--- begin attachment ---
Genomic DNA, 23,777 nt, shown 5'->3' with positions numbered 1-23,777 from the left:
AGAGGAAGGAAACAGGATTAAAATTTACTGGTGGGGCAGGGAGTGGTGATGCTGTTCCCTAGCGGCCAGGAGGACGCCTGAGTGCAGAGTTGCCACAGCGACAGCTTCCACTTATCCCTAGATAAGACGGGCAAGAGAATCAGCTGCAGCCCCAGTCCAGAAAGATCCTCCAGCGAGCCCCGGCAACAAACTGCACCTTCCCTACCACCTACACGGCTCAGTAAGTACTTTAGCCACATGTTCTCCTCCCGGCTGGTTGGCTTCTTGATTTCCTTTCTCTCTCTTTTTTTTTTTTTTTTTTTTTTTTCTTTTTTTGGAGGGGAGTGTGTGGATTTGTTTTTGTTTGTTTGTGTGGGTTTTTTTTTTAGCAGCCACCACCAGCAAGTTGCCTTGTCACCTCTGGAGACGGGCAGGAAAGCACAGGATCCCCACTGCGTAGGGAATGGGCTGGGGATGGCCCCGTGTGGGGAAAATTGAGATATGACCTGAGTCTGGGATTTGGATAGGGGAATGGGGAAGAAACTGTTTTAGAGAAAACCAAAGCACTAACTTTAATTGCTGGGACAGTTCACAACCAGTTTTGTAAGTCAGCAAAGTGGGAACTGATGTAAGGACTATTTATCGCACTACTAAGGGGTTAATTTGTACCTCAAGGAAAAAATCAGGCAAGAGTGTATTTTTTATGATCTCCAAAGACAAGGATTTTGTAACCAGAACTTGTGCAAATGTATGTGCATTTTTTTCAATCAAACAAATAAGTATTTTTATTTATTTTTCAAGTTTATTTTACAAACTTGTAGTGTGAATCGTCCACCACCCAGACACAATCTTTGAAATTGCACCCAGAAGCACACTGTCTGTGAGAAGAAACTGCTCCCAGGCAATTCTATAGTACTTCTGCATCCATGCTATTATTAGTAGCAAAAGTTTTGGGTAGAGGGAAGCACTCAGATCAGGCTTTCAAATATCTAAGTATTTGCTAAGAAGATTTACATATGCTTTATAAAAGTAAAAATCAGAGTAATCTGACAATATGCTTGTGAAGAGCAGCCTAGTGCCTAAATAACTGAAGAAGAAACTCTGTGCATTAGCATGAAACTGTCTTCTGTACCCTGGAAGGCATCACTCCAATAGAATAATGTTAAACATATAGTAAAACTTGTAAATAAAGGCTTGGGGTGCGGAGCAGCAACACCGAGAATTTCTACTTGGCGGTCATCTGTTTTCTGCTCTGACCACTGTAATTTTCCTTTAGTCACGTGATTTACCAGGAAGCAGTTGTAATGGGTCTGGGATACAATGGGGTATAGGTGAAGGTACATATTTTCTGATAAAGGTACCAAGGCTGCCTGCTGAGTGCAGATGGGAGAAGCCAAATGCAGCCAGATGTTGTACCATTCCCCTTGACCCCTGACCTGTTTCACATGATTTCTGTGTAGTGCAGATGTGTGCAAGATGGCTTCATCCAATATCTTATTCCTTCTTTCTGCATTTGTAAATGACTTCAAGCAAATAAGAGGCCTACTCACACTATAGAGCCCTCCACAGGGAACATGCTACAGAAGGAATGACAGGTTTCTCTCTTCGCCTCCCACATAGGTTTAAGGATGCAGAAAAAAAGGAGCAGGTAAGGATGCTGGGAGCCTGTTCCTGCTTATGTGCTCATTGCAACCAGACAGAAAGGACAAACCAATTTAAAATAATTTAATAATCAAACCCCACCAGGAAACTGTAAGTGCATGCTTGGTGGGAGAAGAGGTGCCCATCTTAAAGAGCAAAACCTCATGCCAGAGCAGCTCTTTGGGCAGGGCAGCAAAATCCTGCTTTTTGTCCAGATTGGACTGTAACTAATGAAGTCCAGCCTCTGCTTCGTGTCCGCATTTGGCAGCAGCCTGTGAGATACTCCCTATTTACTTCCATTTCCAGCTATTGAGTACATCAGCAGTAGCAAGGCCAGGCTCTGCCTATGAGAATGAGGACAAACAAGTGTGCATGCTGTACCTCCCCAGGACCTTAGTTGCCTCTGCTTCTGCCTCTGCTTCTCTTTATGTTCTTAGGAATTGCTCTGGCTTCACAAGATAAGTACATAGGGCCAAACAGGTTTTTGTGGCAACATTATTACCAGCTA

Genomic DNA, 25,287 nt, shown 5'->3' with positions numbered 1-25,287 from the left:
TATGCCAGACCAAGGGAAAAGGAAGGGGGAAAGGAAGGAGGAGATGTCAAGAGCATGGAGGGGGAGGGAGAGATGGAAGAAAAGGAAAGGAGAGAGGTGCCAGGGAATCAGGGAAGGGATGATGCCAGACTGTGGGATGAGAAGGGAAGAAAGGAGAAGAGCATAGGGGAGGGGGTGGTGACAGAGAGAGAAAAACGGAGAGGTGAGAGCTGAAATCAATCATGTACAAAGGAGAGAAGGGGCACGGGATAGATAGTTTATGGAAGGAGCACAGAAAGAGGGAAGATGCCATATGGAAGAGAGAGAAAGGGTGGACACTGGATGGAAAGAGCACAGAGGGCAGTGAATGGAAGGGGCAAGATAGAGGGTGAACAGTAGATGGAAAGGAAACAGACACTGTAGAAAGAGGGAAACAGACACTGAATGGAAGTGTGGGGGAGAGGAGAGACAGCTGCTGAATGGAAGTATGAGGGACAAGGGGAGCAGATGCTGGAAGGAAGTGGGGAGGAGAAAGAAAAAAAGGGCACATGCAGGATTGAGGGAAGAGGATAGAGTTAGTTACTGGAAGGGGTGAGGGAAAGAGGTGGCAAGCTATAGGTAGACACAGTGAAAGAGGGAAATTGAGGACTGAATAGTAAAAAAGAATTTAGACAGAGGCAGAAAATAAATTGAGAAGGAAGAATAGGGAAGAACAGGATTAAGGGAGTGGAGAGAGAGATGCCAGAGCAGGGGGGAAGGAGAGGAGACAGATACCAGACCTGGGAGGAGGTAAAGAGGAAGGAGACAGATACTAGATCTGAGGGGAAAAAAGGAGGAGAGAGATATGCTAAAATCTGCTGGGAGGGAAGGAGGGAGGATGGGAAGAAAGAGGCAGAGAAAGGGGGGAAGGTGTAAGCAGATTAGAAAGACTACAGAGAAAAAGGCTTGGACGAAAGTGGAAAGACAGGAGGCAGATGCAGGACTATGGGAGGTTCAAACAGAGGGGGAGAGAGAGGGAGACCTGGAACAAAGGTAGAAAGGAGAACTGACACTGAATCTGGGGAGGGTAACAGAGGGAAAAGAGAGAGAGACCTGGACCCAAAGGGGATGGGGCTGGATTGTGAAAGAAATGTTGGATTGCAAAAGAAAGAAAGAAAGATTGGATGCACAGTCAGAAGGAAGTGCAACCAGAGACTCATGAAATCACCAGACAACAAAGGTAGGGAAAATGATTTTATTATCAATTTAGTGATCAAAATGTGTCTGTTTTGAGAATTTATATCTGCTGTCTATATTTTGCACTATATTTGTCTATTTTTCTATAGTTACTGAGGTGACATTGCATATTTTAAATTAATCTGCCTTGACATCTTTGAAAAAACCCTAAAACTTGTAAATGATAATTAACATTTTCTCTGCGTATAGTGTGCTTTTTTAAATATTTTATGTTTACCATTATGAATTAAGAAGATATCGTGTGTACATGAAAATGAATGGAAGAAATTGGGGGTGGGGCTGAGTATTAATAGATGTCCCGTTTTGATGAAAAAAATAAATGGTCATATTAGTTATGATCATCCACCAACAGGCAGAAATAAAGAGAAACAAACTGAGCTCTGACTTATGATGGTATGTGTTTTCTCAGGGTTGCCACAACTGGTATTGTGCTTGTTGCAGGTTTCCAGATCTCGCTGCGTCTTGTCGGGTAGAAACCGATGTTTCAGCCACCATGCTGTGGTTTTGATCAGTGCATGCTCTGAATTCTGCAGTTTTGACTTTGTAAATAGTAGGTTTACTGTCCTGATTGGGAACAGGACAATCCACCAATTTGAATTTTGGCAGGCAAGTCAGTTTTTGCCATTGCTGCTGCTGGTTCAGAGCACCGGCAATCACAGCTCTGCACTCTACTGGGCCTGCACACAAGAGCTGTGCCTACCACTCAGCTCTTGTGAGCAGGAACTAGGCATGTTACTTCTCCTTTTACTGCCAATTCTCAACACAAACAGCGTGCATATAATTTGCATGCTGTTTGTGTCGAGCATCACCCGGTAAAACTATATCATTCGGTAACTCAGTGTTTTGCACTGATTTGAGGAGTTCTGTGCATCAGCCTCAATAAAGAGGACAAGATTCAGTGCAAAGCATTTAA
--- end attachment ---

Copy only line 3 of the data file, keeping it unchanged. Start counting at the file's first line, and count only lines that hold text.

Genomic DNA, 25,287 nt, shown 5'->3' with positions numbered 1-25,287 from the left: